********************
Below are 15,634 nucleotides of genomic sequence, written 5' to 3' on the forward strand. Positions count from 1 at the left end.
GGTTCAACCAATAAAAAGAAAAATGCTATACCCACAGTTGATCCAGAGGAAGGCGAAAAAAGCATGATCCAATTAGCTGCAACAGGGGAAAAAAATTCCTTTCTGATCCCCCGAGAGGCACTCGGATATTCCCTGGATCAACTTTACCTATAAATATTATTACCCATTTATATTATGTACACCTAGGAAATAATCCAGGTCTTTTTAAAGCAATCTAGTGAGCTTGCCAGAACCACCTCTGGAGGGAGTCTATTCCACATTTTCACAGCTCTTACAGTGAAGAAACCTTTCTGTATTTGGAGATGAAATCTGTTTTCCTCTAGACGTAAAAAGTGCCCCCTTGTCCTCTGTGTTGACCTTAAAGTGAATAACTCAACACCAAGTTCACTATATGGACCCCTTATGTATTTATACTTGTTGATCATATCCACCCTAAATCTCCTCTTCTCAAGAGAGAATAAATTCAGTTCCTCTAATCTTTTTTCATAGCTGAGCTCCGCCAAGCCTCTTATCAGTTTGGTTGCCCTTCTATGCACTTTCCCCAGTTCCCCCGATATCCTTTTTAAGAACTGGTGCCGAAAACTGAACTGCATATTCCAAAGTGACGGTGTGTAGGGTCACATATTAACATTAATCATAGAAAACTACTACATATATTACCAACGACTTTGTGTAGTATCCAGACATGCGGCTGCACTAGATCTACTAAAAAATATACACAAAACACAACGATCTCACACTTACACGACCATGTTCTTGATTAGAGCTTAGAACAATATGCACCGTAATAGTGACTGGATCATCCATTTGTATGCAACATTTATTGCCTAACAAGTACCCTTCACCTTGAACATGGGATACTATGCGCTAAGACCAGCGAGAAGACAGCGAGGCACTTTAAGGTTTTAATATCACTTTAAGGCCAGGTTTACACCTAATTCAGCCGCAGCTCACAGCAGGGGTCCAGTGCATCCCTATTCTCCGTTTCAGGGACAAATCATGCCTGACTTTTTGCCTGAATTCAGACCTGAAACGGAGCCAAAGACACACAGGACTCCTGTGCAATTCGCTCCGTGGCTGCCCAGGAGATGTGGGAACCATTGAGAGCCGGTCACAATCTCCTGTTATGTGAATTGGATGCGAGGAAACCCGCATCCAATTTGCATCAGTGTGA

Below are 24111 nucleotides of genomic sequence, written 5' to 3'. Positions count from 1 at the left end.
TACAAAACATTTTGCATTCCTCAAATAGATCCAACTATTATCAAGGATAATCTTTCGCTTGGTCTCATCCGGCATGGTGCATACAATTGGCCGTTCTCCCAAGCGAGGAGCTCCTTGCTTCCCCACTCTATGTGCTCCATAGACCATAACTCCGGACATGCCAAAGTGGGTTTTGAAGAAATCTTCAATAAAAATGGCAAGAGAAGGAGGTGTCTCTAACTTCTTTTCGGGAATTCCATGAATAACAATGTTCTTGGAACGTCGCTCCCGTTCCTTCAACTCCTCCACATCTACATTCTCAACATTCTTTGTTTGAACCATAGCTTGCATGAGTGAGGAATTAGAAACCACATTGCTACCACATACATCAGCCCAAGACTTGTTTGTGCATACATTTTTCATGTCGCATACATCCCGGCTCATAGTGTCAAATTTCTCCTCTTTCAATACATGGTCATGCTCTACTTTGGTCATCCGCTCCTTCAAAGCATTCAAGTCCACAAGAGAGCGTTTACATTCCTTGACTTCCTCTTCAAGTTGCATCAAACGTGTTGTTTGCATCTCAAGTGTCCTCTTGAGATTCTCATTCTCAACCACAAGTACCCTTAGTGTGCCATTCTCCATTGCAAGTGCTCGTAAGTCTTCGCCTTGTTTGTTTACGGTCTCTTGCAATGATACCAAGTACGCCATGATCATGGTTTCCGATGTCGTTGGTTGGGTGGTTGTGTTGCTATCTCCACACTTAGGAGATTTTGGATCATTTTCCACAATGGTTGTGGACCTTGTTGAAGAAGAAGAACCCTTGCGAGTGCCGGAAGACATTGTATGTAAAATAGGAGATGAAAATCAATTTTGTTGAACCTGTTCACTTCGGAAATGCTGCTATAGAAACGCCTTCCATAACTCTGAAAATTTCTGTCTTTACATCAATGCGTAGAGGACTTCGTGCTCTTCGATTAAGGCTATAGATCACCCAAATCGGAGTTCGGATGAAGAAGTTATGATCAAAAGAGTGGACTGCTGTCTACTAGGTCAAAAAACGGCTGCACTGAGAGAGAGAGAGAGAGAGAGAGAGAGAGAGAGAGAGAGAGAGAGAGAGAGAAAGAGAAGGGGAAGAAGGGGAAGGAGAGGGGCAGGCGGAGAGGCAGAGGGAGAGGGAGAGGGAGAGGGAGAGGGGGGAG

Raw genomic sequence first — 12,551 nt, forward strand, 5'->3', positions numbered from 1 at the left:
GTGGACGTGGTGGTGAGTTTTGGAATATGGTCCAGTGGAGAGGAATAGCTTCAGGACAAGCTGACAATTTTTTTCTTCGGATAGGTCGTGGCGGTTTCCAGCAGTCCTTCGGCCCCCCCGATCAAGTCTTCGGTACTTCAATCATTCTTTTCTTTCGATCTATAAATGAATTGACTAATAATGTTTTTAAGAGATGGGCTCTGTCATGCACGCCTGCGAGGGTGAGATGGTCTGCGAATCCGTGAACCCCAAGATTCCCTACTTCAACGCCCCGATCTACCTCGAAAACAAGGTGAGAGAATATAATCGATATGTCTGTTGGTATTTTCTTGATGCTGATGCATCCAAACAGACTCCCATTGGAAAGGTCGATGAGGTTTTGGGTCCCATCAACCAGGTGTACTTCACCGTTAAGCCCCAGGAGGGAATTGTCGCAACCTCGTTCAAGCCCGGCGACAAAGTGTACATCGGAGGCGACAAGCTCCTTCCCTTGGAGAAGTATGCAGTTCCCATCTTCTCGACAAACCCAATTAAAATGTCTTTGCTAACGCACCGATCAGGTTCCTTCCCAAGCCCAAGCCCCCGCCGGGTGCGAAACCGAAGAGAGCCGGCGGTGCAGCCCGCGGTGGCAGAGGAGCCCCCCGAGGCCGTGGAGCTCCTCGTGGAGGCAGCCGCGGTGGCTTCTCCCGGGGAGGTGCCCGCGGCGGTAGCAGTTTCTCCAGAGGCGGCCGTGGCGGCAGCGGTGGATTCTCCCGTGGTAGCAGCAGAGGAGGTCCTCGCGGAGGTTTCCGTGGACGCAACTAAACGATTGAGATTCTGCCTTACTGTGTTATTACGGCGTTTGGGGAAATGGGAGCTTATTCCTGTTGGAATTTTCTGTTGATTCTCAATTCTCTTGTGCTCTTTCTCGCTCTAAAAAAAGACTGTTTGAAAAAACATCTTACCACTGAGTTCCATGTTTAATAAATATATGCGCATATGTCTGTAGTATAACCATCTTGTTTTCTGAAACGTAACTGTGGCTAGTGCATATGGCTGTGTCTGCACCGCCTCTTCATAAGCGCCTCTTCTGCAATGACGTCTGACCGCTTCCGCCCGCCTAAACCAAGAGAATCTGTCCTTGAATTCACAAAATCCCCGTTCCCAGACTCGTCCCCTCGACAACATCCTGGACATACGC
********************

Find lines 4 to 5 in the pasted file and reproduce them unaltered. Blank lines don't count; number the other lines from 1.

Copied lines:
TACAAAACATTTTGCATTCCTCAAATAGATCCAACTATTATCAAGGATAATCTTTCGCTTGGTCTCATCCGGCATGGTGCATACAATTGGCCGTTCTCCCAAGCGAGGAGCTCCTTGCTTCCCCACTCTATGTGCTCCATAGACCATAACTCCGGACATGCCAAAGTGGGTTTTGAAGAAATCTTCAATAAAAATGGCAAGAGAAGGAGGTGTCTCTAACTTCTTTTCGGGAATTCCATGAATAACAATGTTCTTGGAACGTCGCTCCCGTTCCTTCAACTCCTCCACATCTACATTCTCAACATTCTTTGTTTGAACCATAGCTTGCATGAGTGAGGAATTAGAAACCACATTGCTACCACATACATCAGCCCAAGACTTGTTTGTGCATACATTTTTCATGTCGCATACATCCCGGCTCATAGTGTCAAATTTCTCCTCTTTCAATACATGGTCATGCTCTACTTTGGTCATCCGCTCCTTCAAAGCATTCAAGTCCACAAGAGAGCGTTTACATTCCTTGACTTCCTCTTCAAGTTGCATCAAACGTGTTGTTTGCATCTCAAGTGTCCTCTTGAGATTCTCATTCTCAACCACAAGTACCCTTAGTGTGCCATTCTCCATTGCAAGTGCTCGTAAGTCTTCGCCTTGTTTGTTTACGGTCTCTTGCAATGATACCAAGTACGCCATGATCATGGTTTCCGATGTCGTTGGTTGGGTGGTTGTGTTGCTATCTCCACACTTAGGAGATTTTGGATCATTTTCCACAATGGTTGTGGACCTTGTTGAAGAAGAAGAACCCTTGCGAGTGCCGGAAGACATTGTATGTAAAATAGGAGATGAAAATCAATTTTGTTGAACCTGTTCACTTCGGAAATGCTGCTATAGAAACGCCTTCCATAACTCTGAAAATTTCTGTCTTTACATCAATGCGTAGAGGACTTCGTGCTCTTCGATTAAGGCTATAGATCACCCAAATCGGAGTTCGGATGAAGAAGTTATGATCAAAAGAGTGGACTGCTGTCTACTAGGTCAAAAAACGGCTGCACTGAGAGAGAGAGAGAGAGAGAGAGAGAGAGAGAGAGAGAGAGAGAGAGAGAGAAAGAGAAGGGGAAGAAGGGGAAGGAGAGGGGCAGGCGGAGAGGCAGAGGGAGAGGGAGAGGGAGAGGGAGAGGGGGGAG

Raw genomic sequence first — 12,551 nt, forward strand, 5'->3', positions numbered from 1 at the left: